Jan 13, 2008 – An international study of 20,000 people found seven new genes that influence blood cholesterol levels, a major factor in heart disease, and confirmed 11 other genes previously thought to influence cholesterol. The international study, led by researchers from the University of Michigan School of Public Health, set out to identify or confirm genetic variants that influence lipid levels, and secondly, to see if those variants were linked to the decreased or increased risk of heart disease. The findings were published online on Jan. 13 in the journal Nature Genetics*
How Good is ‘Good’ Cholesterol?
The results may lead the medical community to rethink the role of HDL (good cholesterol) and LDL (bad cholesterol) in heart disease, said Goncalo Abecasis, associate professor in the U-M School of Public Health. Abecasis co-directed the study with Karen Mohlke, assistant professor of genetics at the University of North Carolina at Chapel Hill School of Medicine.
“It was surprising that while genetic variants that increase your bad cholesterol are also associated with increased risk of heart disease, we did not find that variants influencing your good cholesterol were associated with decreased risk of coronary artery disease. Perhaps that result will lead us to reexamine the roles of good and bad cholesterol in susceptibility to heart disease,” Abecasis said.
Coronary Artery Disease and Cholesterol
Coronary artery disease, a condition where plaque accumulates on the walls of coronary arteries, is the most common type of heart disease and a leading cause of death in industrialized countries. The type and amount of cholesterol and other lipids in the bloodstream contribute to the risk of coronary artery disease, which can cause heart attack, stroke, angina and other heart conditions. Both genetic and environmental factors influence a person’s cholesterol and blood lipid levels.
“One Step Closer to Better Treatments”
“Finding new gene regions associated with cholesterol levels may bring us one step closer to developing better treatments,” said Cristen Willer, co-first author and a research fellow in the Department of Biostatistics. “Nearly all of the gene regions that we found to be involved in higher LDL levels were also involved in coronary artery disease risk. This is a remarkable result and suggests that new drug therapies that target the genes in these regions will also help prevent coronary artery disease and allow people to live longer and healthier lives.”…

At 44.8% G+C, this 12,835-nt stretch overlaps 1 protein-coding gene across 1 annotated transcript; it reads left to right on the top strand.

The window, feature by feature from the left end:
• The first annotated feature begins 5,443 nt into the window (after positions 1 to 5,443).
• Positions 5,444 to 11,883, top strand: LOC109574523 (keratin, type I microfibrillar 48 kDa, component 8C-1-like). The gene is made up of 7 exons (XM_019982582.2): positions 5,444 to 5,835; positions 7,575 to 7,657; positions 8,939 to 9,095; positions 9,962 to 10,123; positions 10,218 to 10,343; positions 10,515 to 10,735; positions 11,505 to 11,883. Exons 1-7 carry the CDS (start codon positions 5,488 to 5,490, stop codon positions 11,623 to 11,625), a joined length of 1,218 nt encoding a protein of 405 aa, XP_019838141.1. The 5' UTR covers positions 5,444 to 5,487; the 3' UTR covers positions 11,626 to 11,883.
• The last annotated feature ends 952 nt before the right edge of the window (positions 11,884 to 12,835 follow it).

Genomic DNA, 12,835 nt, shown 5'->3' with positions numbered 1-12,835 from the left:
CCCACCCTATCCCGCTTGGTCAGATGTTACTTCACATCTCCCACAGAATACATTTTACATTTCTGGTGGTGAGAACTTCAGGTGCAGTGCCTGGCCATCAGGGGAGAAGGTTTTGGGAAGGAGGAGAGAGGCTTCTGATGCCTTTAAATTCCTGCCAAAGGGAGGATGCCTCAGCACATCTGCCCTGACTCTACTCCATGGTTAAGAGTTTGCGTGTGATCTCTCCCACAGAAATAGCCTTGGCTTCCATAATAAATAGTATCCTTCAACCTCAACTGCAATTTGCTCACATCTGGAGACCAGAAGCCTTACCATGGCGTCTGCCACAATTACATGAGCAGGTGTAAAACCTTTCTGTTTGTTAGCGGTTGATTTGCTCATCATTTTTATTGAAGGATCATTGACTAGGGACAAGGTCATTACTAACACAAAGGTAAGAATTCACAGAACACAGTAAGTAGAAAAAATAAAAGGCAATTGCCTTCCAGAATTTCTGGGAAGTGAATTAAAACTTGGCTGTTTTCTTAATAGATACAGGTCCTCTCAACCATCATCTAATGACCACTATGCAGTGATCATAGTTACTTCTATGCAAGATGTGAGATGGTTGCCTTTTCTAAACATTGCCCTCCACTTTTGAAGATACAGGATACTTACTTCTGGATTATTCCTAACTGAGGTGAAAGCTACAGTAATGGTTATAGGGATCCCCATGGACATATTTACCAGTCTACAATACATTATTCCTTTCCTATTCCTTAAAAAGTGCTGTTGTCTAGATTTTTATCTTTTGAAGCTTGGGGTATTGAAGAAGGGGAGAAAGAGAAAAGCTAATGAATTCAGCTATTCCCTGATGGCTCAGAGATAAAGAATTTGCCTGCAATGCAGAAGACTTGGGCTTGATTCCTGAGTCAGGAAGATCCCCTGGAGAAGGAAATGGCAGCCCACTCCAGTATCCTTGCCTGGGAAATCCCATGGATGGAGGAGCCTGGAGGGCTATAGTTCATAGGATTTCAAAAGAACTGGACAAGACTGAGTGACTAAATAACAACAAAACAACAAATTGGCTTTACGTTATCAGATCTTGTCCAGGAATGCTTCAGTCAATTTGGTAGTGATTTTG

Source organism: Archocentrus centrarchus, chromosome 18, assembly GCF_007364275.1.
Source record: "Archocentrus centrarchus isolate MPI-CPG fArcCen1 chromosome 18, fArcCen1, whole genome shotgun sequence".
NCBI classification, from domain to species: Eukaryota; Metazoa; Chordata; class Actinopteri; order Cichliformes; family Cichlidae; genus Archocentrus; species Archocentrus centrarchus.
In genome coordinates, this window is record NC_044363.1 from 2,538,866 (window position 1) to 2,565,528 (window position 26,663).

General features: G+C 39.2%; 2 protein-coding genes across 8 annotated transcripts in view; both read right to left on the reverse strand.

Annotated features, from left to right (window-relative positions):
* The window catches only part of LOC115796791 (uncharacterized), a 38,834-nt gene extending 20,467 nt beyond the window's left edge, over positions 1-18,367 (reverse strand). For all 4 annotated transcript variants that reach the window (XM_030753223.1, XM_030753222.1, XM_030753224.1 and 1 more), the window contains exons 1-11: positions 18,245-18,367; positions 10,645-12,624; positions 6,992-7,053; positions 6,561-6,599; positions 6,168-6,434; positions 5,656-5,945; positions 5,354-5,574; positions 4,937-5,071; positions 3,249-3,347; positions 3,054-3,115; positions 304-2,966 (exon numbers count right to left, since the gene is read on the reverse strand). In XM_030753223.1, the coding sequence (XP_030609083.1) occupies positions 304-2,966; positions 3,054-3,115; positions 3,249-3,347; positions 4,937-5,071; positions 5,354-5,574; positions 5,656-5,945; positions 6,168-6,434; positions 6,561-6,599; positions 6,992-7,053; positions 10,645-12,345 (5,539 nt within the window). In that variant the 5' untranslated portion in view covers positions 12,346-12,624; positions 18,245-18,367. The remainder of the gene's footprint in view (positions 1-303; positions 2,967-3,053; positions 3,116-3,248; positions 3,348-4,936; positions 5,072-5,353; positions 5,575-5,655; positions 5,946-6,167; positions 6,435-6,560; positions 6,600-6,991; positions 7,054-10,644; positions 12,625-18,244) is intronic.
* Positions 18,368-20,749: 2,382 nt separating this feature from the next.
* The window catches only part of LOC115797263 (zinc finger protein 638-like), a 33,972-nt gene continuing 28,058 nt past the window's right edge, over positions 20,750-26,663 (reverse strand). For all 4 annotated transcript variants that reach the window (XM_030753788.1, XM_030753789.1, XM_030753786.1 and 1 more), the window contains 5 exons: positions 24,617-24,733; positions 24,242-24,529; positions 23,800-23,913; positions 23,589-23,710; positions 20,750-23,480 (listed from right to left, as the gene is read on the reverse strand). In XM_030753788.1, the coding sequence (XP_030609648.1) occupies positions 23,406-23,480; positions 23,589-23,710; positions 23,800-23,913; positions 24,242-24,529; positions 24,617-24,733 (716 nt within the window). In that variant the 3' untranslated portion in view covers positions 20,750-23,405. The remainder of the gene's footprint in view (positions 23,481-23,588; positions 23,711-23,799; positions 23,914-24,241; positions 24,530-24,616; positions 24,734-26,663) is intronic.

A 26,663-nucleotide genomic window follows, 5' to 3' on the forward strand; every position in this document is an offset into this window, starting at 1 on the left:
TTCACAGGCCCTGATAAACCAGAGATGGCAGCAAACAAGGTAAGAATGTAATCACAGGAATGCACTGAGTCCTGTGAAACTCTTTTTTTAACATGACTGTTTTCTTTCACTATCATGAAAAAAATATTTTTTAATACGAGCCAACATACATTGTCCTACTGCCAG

Of the seven new variants, two influenced HDL, one influenced LDL, and three influenced triglycerides, which are found in fat and in the bloodstream and like LDL, are associated with increased risk of heart disease. One variant influenced triglycerides and LDL.
Scientists initially examined 2 million genetic variants in 8,800 individuals and ended up focusing on a total of 25 genetic variants on 18 genes. Altogether the variations reported are responsible for less than a quarter of the genetic contributions to lipid levels.
The completion of the map of human genetic variation, or HapMap, has fueled a surge in this type of genome-wide association study, with most of the growth coming in the past 10 months. Researchers around the globe have now associated more than 60 common DNA variants with the risk of more than 20 common diseases or related traits.
The research received major support from the National Human Genome Research Institute, National Institute on Aging, National Institute of Diabetes and Digestive and Kidney Diseases, and the National Heart, Lung and Blood Institute, all of which are part of the National Institutes of Health; the American Diabetes Association; the Department of Veterans Affairs; the British Heart Foundation; the United Kingdom’s Medical Research Council; and the French Ministry of Higher Education and Research.
For more on Professor Goncalo Abecasis, visit: http://www.sph.umich.edu/csg/abecasis/
* “Newly identified loci that influence lipid concentrations and risk of coronary artery disease,” Abecasis GR and Mohlke KL, et al. Nature Genetics, Jan 13, 2003. To read an abstract, click here.